In the preface to Leaves of Grass, Walt Whitman describes the poet as a kind of judge:
“He judges not as the judge judges but as the sun falling round a helpless thing…He sees eternity in men and women, he does not see men and women as dreams or dots.”
In her book Poetic Justice, Martha Nussbaum interprets Whitman, saying, “The poet does not merely present abstract formal considerations, he presents equitable judgments, judgments that fit the historical and human complexities of the particular case…When the sun falls around a thing it illuminates every curve, every nook; nothing remains hidden, nothing unperceived. So, too, does the poet’s judgment fall, perceiving all that is there and disclosing it to our view…In particular, the sun illuminates the situation of the helpless, which is usually shrouded in darkness…All of this is a description of judgment. It is also a description of the literary imagination.”
In August, we talked about the importance of story. Nussbaum claims here that story is not just important for knowing people or for entertainment or for culture. Story is important for justice. There are, of course, political constraints, which Nussbaum acknowledges and accepts. But, many times we accept uncritically a scene that is shrouded in darkness. Story, poetry, history, art, all have the capacity create illuminated spaces in which justice can be done.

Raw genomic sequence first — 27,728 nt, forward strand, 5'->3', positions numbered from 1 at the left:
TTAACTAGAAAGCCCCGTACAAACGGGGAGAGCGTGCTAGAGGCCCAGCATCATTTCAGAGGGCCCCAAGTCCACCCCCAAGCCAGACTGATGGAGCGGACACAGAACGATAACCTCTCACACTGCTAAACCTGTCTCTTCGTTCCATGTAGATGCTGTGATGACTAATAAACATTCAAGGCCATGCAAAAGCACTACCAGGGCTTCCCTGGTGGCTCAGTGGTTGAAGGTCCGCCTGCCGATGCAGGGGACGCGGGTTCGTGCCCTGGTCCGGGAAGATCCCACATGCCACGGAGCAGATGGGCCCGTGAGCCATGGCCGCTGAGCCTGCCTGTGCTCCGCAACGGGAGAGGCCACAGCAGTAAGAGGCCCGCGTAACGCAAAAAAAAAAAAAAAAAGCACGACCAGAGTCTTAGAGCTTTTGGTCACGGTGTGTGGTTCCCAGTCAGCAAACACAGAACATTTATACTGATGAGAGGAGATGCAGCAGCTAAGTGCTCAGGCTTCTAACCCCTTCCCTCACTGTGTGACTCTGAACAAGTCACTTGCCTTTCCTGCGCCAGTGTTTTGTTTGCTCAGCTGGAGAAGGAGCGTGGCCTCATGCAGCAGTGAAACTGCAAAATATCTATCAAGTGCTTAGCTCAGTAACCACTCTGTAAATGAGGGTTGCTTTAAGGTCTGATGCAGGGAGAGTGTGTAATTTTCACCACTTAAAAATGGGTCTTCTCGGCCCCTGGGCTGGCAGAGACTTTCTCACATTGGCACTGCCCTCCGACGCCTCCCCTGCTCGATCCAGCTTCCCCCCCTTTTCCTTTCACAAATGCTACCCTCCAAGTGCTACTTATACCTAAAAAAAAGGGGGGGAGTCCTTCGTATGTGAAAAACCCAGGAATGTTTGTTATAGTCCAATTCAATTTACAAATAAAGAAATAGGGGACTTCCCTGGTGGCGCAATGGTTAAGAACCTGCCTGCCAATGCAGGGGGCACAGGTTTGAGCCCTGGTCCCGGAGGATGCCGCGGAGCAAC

Is it not true that when we do not want to have to acknowledge the complexity of someone’s situation (say, a rape victim, or an undocumented person, or a person living in homelessness)–we do not want to know their story? Stories illuminate humanity. To deal with humans instead of ideas or precepts makes decisions harder, breaks apart shoddy ethical systems and organizational policies, and creates a tension that is neither comfortable nor desirable. And who says art isn’t difficult?
Nussbaum concludes her book this way: “As Whitman indicates, ‘poetic justice’ needs a great deal of nonliterary equipment: technical legal knowledge, a knowledge of history and precedent, a careful attention to proper legal impartiality. The judge must be a good judge in these respects. But, in order to be fully rational, judges must also be capable of fancy and sympathy. They must educate not only their technical capacities but also their capacity for humanity. In the absence of that capacity, their impartiality will be obtuse and their justice blind…the ‘sun-rise’ of democratic judgment will be to that extent veiled…the ‘interminable generations of prisoners and slaves’ will dwell in pain around us and have less hope of freedom.”
In what ways do you orchestrate complexity out of your life in order to have easy answers about people? Where do you allow the veil of darkness to remain, shrouding the situations of those whose lives are too difficult to see? How do you view justice? Who deserves it? Why?